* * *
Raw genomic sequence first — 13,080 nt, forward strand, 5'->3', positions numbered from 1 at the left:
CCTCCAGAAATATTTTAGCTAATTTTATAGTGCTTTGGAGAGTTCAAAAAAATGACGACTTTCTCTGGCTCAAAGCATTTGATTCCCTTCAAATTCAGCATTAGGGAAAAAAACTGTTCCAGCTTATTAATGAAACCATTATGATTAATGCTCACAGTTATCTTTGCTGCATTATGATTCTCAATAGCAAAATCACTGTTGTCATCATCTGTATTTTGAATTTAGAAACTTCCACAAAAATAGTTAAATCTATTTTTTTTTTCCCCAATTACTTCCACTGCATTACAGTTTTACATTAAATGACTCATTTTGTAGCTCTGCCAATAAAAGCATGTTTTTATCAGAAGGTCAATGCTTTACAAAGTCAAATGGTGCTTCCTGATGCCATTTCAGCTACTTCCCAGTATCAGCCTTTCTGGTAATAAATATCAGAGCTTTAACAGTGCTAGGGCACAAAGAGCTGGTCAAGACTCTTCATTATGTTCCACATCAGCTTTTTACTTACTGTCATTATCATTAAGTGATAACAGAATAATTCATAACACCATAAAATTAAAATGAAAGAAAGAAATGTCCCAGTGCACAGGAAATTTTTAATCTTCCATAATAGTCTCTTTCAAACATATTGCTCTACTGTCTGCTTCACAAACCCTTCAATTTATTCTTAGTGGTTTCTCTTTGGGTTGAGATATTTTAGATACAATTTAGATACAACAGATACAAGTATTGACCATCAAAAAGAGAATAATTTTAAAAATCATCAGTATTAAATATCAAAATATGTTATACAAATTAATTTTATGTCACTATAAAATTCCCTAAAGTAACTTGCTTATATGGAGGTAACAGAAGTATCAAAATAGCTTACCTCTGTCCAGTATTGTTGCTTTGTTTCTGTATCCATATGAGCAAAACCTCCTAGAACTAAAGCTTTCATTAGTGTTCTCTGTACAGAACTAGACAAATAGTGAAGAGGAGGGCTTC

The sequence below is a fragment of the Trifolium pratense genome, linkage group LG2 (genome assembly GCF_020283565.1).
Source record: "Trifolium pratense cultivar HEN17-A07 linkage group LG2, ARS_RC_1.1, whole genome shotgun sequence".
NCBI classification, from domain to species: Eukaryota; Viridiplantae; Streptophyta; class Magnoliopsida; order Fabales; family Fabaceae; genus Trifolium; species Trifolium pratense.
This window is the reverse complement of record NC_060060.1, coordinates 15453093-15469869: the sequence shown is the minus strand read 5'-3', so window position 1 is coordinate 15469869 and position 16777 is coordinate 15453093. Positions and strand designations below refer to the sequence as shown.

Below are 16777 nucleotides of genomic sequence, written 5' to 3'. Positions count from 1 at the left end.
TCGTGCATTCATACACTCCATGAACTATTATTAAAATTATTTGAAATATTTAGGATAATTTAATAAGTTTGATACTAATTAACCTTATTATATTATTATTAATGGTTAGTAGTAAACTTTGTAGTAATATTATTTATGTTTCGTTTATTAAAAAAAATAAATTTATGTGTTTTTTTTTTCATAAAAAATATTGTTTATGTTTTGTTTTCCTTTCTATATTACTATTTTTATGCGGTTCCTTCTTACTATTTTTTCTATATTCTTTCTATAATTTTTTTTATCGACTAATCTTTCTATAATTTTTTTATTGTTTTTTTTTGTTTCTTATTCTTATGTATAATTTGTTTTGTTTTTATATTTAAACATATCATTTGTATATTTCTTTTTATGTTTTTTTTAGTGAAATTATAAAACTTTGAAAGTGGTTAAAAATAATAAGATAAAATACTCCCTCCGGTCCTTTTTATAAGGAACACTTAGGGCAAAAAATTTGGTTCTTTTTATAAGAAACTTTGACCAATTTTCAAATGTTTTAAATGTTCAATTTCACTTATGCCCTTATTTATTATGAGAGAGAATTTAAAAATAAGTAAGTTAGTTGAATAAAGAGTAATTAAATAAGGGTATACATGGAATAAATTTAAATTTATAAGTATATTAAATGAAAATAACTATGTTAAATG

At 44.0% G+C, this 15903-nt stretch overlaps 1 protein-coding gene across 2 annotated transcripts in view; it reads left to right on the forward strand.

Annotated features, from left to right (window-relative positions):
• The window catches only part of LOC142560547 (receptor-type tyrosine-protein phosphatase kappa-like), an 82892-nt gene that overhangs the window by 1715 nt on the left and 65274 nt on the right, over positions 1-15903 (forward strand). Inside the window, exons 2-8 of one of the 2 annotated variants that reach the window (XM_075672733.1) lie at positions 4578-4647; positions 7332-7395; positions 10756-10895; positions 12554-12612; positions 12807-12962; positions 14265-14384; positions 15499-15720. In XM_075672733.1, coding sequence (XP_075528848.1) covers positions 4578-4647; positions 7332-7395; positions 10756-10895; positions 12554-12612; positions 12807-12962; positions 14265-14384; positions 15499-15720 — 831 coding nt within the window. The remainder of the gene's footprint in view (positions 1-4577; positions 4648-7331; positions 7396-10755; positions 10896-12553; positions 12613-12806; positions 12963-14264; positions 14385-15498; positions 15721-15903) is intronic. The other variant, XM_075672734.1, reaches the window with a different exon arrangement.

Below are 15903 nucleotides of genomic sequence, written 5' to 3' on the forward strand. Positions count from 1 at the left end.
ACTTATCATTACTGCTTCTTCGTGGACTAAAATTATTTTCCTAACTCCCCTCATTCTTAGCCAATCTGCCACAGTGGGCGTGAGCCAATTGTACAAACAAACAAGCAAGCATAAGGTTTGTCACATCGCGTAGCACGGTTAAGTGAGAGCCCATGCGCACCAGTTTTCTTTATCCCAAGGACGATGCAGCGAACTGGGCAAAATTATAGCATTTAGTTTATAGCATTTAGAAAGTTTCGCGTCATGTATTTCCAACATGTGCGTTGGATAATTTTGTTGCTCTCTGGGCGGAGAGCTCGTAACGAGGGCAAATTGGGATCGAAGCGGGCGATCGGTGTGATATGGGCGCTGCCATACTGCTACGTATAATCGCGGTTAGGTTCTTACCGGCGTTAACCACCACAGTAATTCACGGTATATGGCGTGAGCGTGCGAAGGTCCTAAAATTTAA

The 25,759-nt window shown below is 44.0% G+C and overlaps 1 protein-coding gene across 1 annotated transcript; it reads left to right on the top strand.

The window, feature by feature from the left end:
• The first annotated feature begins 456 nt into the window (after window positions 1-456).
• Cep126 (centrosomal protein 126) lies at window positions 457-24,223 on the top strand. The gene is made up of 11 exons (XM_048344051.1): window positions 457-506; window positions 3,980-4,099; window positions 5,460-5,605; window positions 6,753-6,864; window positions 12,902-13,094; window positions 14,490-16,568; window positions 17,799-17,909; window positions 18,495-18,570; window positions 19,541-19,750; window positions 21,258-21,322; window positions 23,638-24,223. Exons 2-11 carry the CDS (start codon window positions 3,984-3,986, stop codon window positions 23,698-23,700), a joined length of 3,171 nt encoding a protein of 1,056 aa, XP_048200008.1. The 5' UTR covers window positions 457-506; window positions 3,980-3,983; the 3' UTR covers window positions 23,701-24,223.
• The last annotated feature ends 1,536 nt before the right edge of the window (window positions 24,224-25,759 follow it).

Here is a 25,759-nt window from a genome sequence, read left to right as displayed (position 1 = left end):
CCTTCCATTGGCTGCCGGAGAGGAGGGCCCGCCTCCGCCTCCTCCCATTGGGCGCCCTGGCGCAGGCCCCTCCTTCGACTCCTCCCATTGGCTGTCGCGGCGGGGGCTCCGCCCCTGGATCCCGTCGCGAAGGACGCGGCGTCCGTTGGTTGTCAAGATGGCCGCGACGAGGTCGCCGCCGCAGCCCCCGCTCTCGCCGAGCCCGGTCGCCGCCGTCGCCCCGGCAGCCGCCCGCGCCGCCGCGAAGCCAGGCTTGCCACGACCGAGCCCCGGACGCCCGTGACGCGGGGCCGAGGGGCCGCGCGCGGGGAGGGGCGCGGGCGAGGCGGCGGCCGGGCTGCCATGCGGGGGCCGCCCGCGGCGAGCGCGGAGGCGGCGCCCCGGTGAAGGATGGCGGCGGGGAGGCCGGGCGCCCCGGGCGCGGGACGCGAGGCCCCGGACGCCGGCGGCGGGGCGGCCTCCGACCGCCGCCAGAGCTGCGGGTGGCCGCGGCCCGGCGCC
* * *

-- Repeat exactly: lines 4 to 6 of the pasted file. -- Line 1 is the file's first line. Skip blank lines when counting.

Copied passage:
Source record: "Trifolium pratense cultivar HEN17-A07 linkage group LG2, ARS_RC_1.1, whole genome shotgun sequence".
NCBI classification, from domain to species: Eukaryota; Viridiplantae; Streptophyta; class Magnoliopsida; order Fabales; family Fabaceae; genus Trifolium; species Trifolium pratense.
This window is the reverse complement of record NC_060060.1, coordinates 15453093-15469869: the sequence shown is the minus strand read 5'-3', so window position 1 is coordinate 15469869 and position 16777 is coordinate 15453093. Positions and strand designations below refer to the sequence as shown.